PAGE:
Therefore, it is quite clear that core flow and Earth’s internal magnetic field are deeply intertwined. As mentioned earlier, field generation through fluid motion and field diffusion are two competing processes that control time variations in the field. The magnetic Reynolds number is the ratio of the magnitudes of these contributions, and is defined as:
Rm = UL / η
where η is the magnetic diffusivity and L is a length scale for the magnetic field (Roberts and Scott, 1965). For the outer core it is estimated that Rm ∼ 102, and therefore the diffusion term is often considered negligible (at least for relatively large length scales). This is referred to as the frozen-flux approximation. As the name suggests, magnetic field lines are then dynamically ‘frozen’ into the liquid, so that they evolve as though they were material line elements. How realistic is this particular scenario? From the above equation it should be clear that the frozen-flux approximation can break down if the typical length scale decreases. This may for example be the case for flux expulsion, i.e. when a radially expelled field is concentrated below the core-mantle boundary (Bloxham, 1986). This concentration increases the gradient of the field locally, enhancing radial diffusion. However, to what extent this process is realistic remains a subject for debate.
For the last two decades, advances in computing power have allowed numerical models to reproduce certain properties of the Earth’s magnetic field. For example, such models have been shown to exhibit magnetic polarity reversals (Glatzmaier & Roberts, 1995) and Rm that are similar to the outer core’s. Despite this numerical success and despite the fact that reversals have been documented extensively within the field of paleomagnetism, it remains unknown what physical process underlies these phenomena. This is particularly interesting as the most recent reversal occurred around 0.78 Myr years ago, which has led to speculation that a future reversal is imminent. Future numerical work, increases in computing power, better theoretical understanding of the internal dynamics of the core, and more geomagnetic observations may in time provide a physical explanation for these events.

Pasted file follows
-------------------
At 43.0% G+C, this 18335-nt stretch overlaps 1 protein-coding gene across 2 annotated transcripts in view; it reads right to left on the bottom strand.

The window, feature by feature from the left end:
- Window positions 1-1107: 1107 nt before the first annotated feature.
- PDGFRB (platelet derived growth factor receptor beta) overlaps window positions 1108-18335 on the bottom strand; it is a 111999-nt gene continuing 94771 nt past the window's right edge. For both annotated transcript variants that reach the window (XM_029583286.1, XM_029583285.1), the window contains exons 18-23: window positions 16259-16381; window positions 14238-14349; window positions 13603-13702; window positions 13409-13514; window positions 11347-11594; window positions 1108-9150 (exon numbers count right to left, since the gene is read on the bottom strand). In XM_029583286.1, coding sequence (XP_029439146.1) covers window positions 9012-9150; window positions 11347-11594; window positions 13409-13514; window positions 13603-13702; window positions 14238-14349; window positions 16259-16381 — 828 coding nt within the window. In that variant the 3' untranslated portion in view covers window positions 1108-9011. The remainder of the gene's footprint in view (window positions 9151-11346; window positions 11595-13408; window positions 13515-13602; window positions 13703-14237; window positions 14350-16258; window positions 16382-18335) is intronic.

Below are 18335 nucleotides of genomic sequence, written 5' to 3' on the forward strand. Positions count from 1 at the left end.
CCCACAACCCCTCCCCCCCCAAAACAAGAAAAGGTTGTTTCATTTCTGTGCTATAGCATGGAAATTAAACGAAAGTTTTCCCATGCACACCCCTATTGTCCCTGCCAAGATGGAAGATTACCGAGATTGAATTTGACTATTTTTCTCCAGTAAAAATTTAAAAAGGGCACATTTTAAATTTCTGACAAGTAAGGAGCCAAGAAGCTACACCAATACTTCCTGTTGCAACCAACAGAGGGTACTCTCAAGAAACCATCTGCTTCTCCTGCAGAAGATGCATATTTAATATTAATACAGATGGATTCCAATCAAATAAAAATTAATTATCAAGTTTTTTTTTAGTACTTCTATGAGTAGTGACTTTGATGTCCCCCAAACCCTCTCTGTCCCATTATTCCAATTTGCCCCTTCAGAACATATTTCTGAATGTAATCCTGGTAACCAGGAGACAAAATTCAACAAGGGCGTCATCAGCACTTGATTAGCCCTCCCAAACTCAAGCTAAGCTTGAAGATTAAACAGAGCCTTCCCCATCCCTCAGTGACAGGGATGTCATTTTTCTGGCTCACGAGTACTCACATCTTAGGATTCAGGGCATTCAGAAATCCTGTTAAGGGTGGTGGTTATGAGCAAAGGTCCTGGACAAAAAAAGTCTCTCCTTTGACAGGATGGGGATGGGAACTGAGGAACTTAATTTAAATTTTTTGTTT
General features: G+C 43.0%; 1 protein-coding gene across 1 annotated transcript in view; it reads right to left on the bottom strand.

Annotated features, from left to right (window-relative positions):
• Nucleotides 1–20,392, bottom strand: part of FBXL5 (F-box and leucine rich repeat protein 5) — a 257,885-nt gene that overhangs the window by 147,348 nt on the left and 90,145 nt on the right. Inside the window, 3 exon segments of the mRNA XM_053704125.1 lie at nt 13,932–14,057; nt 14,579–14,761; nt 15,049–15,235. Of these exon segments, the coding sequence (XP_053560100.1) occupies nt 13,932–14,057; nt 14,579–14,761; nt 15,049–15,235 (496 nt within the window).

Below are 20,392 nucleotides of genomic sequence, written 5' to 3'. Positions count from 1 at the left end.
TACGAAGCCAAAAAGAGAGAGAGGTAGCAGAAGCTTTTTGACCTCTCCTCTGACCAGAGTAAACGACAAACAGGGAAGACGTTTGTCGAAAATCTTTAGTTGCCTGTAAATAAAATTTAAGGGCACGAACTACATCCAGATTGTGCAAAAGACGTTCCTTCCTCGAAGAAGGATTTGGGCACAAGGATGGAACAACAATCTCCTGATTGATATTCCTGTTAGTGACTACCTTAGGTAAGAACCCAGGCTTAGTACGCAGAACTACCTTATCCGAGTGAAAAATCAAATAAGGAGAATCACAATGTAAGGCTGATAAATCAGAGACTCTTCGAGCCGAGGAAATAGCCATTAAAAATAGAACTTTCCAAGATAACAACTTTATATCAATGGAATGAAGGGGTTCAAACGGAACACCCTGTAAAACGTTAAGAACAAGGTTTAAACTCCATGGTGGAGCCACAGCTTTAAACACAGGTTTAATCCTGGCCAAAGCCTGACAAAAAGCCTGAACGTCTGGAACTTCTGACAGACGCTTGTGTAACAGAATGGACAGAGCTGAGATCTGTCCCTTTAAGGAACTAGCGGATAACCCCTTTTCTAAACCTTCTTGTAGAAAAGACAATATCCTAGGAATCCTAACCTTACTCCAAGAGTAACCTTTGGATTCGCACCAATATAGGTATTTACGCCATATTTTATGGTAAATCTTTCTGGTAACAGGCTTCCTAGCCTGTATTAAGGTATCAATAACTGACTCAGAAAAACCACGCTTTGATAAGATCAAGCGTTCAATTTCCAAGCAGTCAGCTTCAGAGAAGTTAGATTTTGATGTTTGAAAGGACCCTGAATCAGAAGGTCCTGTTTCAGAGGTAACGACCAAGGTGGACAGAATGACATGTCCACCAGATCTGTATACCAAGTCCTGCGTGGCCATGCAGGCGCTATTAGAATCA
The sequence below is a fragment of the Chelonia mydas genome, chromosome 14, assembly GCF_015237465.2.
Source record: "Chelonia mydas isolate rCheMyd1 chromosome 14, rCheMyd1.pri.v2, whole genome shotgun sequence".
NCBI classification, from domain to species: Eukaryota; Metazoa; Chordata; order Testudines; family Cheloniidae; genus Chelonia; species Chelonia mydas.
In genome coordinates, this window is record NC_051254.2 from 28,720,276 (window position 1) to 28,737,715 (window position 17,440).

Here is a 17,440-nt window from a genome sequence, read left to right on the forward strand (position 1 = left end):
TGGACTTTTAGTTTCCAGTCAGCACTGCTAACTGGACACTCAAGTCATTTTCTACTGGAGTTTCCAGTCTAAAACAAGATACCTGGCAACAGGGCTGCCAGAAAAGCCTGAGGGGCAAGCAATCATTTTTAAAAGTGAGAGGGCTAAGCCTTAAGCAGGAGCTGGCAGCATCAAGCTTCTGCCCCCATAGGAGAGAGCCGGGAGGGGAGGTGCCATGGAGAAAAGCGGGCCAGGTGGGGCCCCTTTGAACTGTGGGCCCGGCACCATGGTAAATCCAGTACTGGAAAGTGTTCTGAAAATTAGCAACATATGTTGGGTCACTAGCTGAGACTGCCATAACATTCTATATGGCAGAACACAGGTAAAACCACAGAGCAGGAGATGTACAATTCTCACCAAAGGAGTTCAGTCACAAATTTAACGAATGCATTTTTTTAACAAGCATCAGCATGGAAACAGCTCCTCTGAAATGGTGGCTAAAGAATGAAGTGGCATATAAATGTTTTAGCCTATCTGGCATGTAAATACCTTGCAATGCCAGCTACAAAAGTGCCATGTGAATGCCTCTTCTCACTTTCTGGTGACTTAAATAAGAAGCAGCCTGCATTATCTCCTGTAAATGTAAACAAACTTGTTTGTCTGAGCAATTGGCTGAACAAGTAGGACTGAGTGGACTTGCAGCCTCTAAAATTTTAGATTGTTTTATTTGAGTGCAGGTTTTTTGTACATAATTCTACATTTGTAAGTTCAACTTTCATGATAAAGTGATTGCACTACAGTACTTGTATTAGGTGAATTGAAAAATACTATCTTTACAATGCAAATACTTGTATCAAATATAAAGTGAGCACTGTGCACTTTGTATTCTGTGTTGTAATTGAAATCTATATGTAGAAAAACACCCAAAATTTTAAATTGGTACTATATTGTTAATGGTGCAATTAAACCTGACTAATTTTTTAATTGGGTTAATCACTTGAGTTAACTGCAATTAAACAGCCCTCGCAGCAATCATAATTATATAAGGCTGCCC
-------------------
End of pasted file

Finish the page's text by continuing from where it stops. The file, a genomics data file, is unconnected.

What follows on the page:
References Bloxham, J. (1986). The expulsion of magnetic flux from the Earth’s core. Geophysical Journal International, 87(2):669-678. Cowling T. G. (1933) The magnetic field of sunspots. Monthly Notices of the Royal Astronomical Society 94: 39-48. Gilbert W. (1600) De Magnete. London: P. Short. Glatzmaier G. and Roberts P. (1995) A three-dimensional self-consistent computer simulation of a geomagnetic field reversal. Nature 337: 203-209. Livermore, P. W., Hollerbach, R. and Finlay C. C. (2016). An accelerating high-latitude jet in Earth's core. Nature Geoscience 10: 62-68. Parker E. N. (1955) Hydrodynamic dynamo models. Astrophysical Journal 122: 293-314. Roberts, P. H. and Scott, S. (1965). On Analysis of the Secular Variation. 1. A Hydromagnetic Constraint: Theory. Journal of Geomagnetism and Geoelectricity, 17(2):137-151.